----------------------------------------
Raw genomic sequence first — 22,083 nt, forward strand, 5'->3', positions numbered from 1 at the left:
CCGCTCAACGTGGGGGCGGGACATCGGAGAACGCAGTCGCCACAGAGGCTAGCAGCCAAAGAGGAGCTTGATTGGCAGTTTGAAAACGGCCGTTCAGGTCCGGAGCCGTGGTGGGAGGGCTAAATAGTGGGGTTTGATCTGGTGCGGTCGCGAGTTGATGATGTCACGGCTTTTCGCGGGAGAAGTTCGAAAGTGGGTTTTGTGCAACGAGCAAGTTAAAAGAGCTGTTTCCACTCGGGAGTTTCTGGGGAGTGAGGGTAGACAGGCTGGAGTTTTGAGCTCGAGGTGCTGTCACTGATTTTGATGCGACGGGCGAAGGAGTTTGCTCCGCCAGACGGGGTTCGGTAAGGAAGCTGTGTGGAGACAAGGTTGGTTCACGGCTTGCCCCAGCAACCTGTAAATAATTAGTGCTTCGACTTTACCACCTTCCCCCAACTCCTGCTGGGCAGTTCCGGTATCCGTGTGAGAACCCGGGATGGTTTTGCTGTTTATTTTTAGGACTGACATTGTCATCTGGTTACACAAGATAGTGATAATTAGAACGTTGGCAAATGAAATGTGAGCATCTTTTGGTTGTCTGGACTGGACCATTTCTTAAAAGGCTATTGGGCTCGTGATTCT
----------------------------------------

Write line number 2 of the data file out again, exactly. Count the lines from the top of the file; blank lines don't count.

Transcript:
CCGCTCAACGTGGGGGCGGGACATCGGAGAACGCAGTCGCCACAGAGGCTAGCAGCCAAAGAGGAGCTTGATTGGCAGTTTGAAAACGGCCGTTCAGGTCCGGAGCCGTGGTGGGAGGGCTAAATAGTGGGGTTTGATCTGGTGCGGTCGCGAGTTGATGATGTCACGGCTTTTCGCGGGAGAAGTTCGAAAGTGGGTTTTGTGCAACGAGCAAGTTAAAAGAGCTGTTTCCACTCGGGAGTTTCTGGGGAGTGAGGGTAGACAGGCTGGAGTTTTGAGCTCGAGGTGCTGTCACTGATTTTGATGCGACGGGCGAAGGAGTTTGCTCCGCCAGACGGGGTTCGGTAAGGAAGCTGTGTGGAGACAAGGTTGGTTCACGGCTTGCCCCAGCAACCTGTAAATAATTAGTGCTTCGACTTTACCACCTTCCCCCAACTCCTGCTGGGCAGTTCCGGTATCCGTGTGAGAACCCGGGATGGTTTTGCTGTTTATTTTTAGGACTGACATTGTCATCTGGTTACACAAGATAGTGATAATTAGAACGTTGGCAAATGAAATGTGAGCATCTTTTGGTTGTCTGGACTGGACCATTTCTTAAAAGGCTATTGGGCTCGTGATTCT